21 June 2020 04:32

Advertisement Nasa has helpfully created a map showing the path of totality for today's eclipse.

solar eclipse

The arrival of the 2020 Summer Solstice coincides with a rare type of annular solar eclipse on Sunday. The Moon's distance from the Earth means that it will not completely block out the Sun, creating what some astronomers refer to as a "ring of fire". The path of totality – when the Earth, Moon and Sun are perfectly aligned – passes from west to east over 12 countries on 21 June. Download the new Independent Premium app Sharing the full story, not just the headlines A partial eclipse will also be visible at various times in dozens of other countries, weather permitting. Follow The Independent's live coverage to see where and how to watch the solar eclipse, and when to expect it.

Solar eclipse 2020 live: Follow rare 'annular' event as it passes over 12 countries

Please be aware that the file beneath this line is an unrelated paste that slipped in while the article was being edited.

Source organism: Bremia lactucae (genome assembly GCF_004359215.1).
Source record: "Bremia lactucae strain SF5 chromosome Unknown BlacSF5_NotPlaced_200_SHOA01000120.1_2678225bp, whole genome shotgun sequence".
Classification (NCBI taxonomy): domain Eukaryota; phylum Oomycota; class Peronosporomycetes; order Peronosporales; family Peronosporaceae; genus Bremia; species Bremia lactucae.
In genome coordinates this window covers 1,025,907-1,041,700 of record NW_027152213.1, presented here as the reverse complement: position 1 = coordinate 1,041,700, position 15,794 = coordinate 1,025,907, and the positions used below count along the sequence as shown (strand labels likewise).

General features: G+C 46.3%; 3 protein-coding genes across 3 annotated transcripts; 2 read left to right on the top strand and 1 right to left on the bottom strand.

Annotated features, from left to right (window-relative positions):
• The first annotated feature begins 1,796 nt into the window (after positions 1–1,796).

Here's a more recent one, showing more detail. As the sun rises, the eclipse is beginning to make itself visible over central Africa. There are a lot of great gifs showing the path it will take: here's one animation created by Nasa 20 years ago to demonstrate what will happen today. Happy Summer Solstice! Advertisement Fortunately, English Heritage has made it possible to watch the sunrise at Stone Henge via a live stream. Sun rise takes place in about 5 minutes at 04.52 BST. Let's not forget, today is also the longest day of the year. Celebrations for the 2020 Summer Solstice have been somewhat muted due to the coronavirus pandemic, meaning Stone Henge is a lot more quiet than usual this year. English Heritage cancelled celebrations and urged people to stay away. But that didn't stop everyone, as this picture shows. Any amateur astronomers or photographers out there might be interested in this article explaining how to safely see and photograph today's eclipse. -style/gadgets-and-tech/news/solar-eclipse-2020-how-to-see-where-time-june-photo-a9575986.html Advertisement The same people have also put together this map to show just how far north and south it will be possible to see the partial eclipse. We're less than an hour away from when people will be able to see the eclipse for the first time. It will begin over central Africa before making its way east across the Middle East and Asia. Here's a handy list of useful times compiled by Timeanddate. That shows where the total eclipse will occur, but a partial eclipse will also be visible as far north as Europe and as far south as Australia – just. We'll have a live stream available in a couple of hours when the total eclipse passes over Oman, allowing anyone to watch it no matter where they are in the world. Advertisement Nasa has helpfully created a map showing the path of totality for today's eclipse. As the Sun rises on the longest day of the year, billions of people around the world will be witness to a spectacular "annular" solar eclipse, whereby a perfect "ring of fire" forms around the Moon as it passes in front of the Sun These two events will not coincide again until 2039, while the path of totality also presents a rare opportunity for people across 12 countries and two continents to watch it. (Dozens more countries will see a partial eclipse.) We'll have all the latest weather reports for the locations the eclipse passes over, as well as updates of its progress around the world. Please wait a moment for the live blog to load

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